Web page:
#3 Post by copperpenny »

Thank you!! This is very helpful. I just got my practice aligners while I wait for my real ones to come. These feel so weirddd! I dunno how I'm going to do 22 hours...lawd.

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Re: Invisalign in January - How to prepare

#4 Post by lilyflower »

I have invisalign and started in October.

This is what I recommend you put together in some kind of bag to carry with you:
1) Invisalign case - you get 2 a red and a blue. I keep the blue with me all the time in my kit in my purse. The red SHOULD theoretically be for your last set but I keep those in the baggie in a bag under my sink. My ortho recommended keeping them all in the baggies in case I ever needed to go back more than one set. I keep the red one then in my bathroom at home to store the aligners in when they're not in my mouth. I also recommend ordering some cheap extra retainer kits and leaving them in places where you MIGHT take your aligners out and not have a case with you (ie, car, gym bag, etc.) Retainer cases are cheap - replacing a lost aligner is not.

2) Travel folding toothbrush and travel size toothpaste. You want things small so they're easy to carry. In my experience it doesn't do anything to aligners to use a whitening one on them but you want to brush both your teeth and the aligners before putting them back in.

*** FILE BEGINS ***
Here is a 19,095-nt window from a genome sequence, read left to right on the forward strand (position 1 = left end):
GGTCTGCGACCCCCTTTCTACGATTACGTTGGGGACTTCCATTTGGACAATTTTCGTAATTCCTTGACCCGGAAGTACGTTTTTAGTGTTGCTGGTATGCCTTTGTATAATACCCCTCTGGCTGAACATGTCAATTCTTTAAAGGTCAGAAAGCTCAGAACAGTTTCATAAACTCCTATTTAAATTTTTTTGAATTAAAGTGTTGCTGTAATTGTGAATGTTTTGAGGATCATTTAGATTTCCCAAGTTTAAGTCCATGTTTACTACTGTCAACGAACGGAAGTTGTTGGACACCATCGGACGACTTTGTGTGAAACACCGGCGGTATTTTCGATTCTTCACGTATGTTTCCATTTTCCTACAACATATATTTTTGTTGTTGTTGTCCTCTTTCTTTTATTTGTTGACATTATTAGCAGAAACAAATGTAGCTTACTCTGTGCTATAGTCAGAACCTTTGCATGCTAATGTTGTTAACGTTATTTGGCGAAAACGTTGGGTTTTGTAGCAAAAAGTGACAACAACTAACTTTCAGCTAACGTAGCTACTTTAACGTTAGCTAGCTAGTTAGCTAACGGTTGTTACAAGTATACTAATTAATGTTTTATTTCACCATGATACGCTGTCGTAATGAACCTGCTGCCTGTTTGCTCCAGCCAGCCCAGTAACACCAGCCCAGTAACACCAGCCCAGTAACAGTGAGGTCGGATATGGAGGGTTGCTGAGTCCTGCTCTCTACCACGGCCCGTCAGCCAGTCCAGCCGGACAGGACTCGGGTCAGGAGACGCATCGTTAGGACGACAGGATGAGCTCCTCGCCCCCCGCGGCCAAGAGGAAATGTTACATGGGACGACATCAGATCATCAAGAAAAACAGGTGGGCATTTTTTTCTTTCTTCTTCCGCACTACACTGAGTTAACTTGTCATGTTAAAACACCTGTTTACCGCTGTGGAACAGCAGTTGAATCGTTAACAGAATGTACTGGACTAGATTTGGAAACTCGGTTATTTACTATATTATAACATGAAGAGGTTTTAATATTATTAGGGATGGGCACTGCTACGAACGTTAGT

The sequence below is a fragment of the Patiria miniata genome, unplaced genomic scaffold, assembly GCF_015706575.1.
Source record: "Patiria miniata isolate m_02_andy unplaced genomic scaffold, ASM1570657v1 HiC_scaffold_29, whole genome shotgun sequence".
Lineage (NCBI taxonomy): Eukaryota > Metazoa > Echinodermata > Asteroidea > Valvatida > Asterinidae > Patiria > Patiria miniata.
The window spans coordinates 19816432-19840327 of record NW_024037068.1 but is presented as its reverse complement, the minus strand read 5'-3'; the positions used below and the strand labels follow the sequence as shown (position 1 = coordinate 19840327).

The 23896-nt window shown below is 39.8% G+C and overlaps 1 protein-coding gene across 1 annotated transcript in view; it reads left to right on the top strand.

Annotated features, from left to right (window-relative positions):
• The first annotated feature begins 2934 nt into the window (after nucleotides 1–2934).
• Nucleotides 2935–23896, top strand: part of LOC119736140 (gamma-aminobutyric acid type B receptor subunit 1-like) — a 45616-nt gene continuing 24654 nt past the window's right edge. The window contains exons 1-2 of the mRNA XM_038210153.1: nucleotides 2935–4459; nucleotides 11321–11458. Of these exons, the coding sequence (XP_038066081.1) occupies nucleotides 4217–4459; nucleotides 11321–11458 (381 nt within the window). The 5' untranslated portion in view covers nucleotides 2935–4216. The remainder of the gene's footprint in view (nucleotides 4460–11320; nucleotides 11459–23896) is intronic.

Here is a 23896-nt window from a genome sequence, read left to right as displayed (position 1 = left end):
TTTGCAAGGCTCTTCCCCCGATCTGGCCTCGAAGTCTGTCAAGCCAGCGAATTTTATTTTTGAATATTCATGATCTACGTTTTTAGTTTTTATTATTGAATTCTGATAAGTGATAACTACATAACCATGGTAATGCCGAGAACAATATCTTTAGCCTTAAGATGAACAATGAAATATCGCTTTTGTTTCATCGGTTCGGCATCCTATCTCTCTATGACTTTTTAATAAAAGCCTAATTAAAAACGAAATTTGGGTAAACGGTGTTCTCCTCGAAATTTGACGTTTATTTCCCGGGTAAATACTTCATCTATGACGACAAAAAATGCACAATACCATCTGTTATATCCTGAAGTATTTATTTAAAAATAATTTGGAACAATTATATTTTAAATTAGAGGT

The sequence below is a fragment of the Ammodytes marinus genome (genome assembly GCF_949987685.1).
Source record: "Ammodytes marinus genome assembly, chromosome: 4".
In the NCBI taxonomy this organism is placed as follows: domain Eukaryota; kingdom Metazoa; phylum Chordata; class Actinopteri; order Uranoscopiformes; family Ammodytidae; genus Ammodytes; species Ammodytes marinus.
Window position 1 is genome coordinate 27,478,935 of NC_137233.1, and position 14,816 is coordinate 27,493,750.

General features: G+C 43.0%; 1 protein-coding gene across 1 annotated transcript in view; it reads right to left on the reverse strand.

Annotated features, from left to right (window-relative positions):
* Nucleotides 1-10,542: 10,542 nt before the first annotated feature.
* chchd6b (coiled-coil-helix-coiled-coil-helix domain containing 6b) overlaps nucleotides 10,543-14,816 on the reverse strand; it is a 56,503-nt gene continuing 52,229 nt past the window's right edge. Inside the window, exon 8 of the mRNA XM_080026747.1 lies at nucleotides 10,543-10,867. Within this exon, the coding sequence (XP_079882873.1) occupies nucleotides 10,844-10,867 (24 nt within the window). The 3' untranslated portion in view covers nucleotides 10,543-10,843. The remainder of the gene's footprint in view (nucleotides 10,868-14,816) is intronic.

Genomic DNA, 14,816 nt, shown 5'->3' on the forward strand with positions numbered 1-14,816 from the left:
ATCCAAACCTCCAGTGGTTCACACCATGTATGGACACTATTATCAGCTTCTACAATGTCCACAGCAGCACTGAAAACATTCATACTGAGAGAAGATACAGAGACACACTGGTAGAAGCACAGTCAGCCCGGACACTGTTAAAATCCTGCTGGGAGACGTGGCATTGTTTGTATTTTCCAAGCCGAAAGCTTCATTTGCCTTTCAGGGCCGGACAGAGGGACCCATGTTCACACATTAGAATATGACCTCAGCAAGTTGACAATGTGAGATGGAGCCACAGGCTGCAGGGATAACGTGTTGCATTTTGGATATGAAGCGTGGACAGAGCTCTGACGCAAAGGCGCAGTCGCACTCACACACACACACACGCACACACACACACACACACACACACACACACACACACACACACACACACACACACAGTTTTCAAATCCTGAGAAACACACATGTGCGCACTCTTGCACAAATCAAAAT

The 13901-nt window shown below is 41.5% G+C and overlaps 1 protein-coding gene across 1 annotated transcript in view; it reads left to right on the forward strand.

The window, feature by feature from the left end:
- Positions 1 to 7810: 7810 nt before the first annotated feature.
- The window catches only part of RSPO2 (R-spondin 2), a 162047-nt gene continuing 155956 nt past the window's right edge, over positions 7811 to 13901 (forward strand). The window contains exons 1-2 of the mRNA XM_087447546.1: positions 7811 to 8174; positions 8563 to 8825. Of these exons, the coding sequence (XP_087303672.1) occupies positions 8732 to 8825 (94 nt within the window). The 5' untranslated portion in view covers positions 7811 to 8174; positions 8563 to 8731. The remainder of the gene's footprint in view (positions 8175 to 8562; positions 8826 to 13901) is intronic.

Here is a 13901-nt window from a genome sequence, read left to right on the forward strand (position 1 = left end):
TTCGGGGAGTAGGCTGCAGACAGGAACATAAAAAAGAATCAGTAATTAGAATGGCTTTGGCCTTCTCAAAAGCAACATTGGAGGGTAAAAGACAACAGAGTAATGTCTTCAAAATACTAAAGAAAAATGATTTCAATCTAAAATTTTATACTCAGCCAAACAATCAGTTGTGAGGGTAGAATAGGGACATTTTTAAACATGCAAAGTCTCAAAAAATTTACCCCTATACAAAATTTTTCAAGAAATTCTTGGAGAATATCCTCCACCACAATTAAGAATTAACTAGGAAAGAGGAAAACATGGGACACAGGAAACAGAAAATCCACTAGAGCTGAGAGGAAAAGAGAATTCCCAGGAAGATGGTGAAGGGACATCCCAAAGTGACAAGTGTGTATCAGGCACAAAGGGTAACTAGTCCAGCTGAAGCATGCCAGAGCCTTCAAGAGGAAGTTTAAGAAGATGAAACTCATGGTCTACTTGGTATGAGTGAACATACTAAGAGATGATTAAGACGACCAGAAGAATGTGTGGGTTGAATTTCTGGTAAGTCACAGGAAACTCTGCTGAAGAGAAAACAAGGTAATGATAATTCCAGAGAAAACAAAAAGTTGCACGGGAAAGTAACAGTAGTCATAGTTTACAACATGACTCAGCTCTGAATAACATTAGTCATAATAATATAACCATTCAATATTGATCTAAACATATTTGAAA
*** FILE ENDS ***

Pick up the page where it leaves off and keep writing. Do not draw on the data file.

3) Floss and floss picks. I prefer the picks for on the go but like others said, a necessity. Mainly because you may have things get caught on attachments or new spaces open up during treatment where things get caught where they didn't before

4) Sugar free mints / biotene spray / etc - something to help with dry mouth. Any sugar free mint is fine as is biotene spray.

This stuff can all fit in a bag the size of your hand or smaller - so it becomes very portable. Keep with you and you're good :

For home:

1) If you don't have an electric toothbrush, I really highly recommend getting one. It makes cleaning easier, particularly if you have attachments. Go with the base model sonic care if you can. You don't need anything fancier unless you want it.

2) An ultrasonic jewelry cleaner (you can get these for like $5 online) to soak aligners in. What you soak them in is up to you - I've heard of everything from denture cleaner, to just plain mouth wash, to retainer brite. Generally, you should try to soak them/clean them once a day if you can (if you can coincide this with a mealtime that's great). I've done this and experienced no problem with odors (I also use retainer brite for what it's worth but what you choose is up to you.) Be sure to soak them especially if you're experiencing any type of cold or virus as germs can get trapped there.

3) A water pik - Again, you don't need the highest end model but this comes in really handy if you have a lot of attachments.